In the Philippines, the 17th-18th century was marked by massacres and mass expulsions of the Chinese by Spanish colonial authorities.
In the 19th century, anti-Chinese agitations and discrimination continued to mark the Spanish rule in the form of imposed taxes higher than other foreigners and locals. Likewise, restrictive travel passes required all Chinese to obtain permits to travel. Those caught violating the travel permits were conscripted into forced labor unless they pay a high penalty.
The Chinese were also used as scapegoats. The Spaniards deliberately fanned native resentment by blaming them for the economic ills caused by Spanish misgovernment and neglect.
Under American rule (1898-1946), the Chinese also suffered from persecution and discrimination. Application of the Chinese Exclusion Act on the Philippines in 1902 was the most onerous form of legal discrimination against the Chinese. The Act banned laborers from entering the colony and allowed only professionals, merchants and sons of merchants to enter.
In 1919, the Chinese were blamed for a rice shortage which was really due to poor harvest. In 1924, again due to economic ills, anti-Chinese riots occurred in Manila, which spread to Cabanatuan and Nueva Ecija, north of Manila. The Commonwealth Government (1935-1946) was marked by the application of nationalization measures like the rice and corn trade in 1940 and the ownership of market stalls in 1941.
Philippine independence and freedom from colonial rule gave rise to a new form of Filipino nationalism during the Republican Period. Discrimination against the Chinese took the form of exclusion of the alien minority like the Filipino-First Policy in the 1950s and 1960s.
For instance, only Filipino citizens were allowed to take the board exams for licensed professions such as engineering, medicine, nursing, accounting, architecture, chemistry, pharmacy and law.
One of the most traumatic legislations that had a long-term impact on the Chinese community was the passage of Republic Act 1180 in 1954 which nationalized retail trade, the main occupation of Chinese businesses at that time.
In Korea, most literature on racial conflict mentions the “Manbo Mountain Incident (萬寶山事件)” which happened at the Manbo mountain region of Changchun, Jilin province in 1931.
The Japanese forced Koreans in China’s northeastern districts to relocate in order to build irrigation canals and develop surrounding farmland. Violence occurred between Korean and Chinese farmers.
Although there were no casualties, the Japanese spread false reports in Korean newspapers that numerous Korean farmers were massacred by Chinese mobs.
On the pretext of “protecting Japanese citizens” on Chinese soil, the Japanese deliberately encouraged anti-Chinese sentiment to drive a deeper wedge between the two groups and to create excuses for further intervention in northeastern China.
As a result of the rumor, angry Korean farmers retaliated against overseas Chinese merchants by pillaging and setting fire to their stores and houses. Many Chinese were beaten up and 142 were killed.
The incident damaged a lot of the properties of overseas Chinese in Korea and left a lasting imprint of distrust and suspicion between Koreans and huaqiao.
After Korean Independence in 1945, upheavals and unrest against the Chinese continued. During the Korean War (1950-1953), Communist China intervened on behalf of North Korea, and the Chinese in Korea became scapegoats for Chinese aggression against South Korea.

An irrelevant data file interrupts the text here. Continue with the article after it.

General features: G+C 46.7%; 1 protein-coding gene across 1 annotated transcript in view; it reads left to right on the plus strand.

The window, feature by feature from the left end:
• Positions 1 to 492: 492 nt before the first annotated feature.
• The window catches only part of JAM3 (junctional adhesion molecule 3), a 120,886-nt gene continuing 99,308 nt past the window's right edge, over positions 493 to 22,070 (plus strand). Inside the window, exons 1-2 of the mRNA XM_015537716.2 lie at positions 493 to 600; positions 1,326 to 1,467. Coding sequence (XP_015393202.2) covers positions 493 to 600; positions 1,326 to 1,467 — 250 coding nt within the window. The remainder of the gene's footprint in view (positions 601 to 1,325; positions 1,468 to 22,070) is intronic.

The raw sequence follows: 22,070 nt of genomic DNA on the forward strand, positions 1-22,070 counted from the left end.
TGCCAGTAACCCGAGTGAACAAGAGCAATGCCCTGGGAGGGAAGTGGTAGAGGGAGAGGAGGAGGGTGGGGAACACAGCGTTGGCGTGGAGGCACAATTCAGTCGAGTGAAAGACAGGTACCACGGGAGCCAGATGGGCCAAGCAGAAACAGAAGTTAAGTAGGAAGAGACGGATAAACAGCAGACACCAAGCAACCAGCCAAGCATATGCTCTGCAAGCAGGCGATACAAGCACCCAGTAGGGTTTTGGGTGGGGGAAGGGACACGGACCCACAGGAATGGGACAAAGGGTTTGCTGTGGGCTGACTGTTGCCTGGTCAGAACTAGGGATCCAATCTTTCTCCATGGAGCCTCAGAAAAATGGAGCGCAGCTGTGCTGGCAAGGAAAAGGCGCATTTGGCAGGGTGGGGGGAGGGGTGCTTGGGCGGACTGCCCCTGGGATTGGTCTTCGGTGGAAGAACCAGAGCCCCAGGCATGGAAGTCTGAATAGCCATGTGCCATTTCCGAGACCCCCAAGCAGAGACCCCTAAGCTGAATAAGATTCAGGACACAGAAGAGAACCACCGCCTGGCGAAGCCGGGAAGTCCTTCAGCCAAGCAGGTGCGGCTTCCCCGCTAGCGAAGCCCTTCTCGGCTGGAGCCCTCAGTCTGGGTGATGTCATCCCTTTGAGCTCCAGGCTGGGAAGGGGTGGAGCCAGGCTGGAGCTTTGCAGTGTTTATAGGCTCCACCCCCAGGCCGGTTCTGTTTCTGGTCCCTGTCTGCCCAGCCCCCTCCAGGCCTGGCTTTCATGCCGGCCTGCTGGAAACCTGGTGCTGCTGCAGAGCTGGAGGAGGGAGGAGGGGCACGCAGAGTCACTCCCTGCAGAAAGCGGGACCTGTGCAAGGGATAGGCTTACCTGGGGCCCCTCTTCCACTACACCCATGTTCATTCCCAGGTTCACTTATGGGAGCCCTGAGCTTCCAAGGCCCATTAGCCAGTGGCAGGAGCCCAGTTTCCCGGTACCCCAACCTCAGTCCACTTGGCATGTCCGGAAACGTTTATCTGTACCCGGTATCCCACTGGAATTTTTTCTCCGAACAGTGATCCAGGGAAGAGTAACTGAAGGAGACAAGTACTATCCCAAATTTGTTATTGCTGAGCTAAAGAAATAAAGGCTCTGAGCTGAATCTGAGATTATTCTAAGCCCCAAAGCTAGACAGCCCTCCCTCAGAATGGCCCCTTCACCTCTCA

The huaqiao suffered crippling losses to property and livelihood during the war. After the war, they were subjected to progressively worse discrimination and neglect.
The most serious blow to the huaqiao in Korea was probably the measures taken by the Park Chung Hee administration.
These restrictive government policies, like the Warehouse Blockade Act, currency alteration and reform in 1952 and 1962, limitations in the foreign ownership of land, residential and property rights, restrictive Trade Law and unjust taxations, caused the decline of their livelihood.
The restrictive and discriminatory measures made it difficult for them to continue their businesses. In the 1990s, the rights of Korean Chinese were no better than those of other foreign migrant workers; they were denied residential rights and made subject to penalties if they overstay their visas in South Korea.
According to a court ruling, Korean Chinese should be accepted as citizens of South Korea only if they have North Korean citizenship, because the South Korean Constitution recognizes North Koreans as citizens. Moreover, the difficult and lengthy process of naturalization made it difficult for the Chinese to acquire Korean citizenship.
Restrictions and discriminatory policies prevented the Chinese Koreans from identifying with and integrating into mainstream Korean society or to assert a Korean identity.
Above all, they hindered greater economic success, professional advancement and greater positions of influence of the Chinese Koreans.
Likewise, because of these measures, many poverty-stricken huaqiao left Korea in search of a better life. Quite a number migrated to the US and came to consider these restrictive measures as blessings in disguise as they enjoyed better opportunities in America.
In comparison, the Philippine naturalization process was even more difficult, tedious and expensive before the 1975 Marcos mass naturalization process. Yet many Chinese opted to go through the process in order to protect business interests and further achieve economic success. This perseverance, as well as Marcos’ initiative, enabled children who were naturalized along with their parents to enter professions and engage in businesses previously forbidden to them. — First published in Tulay Fortnightly, Chinese-Filipino Digest 29, nos. 1-2 (June 21-July 4, 2016): 16-17.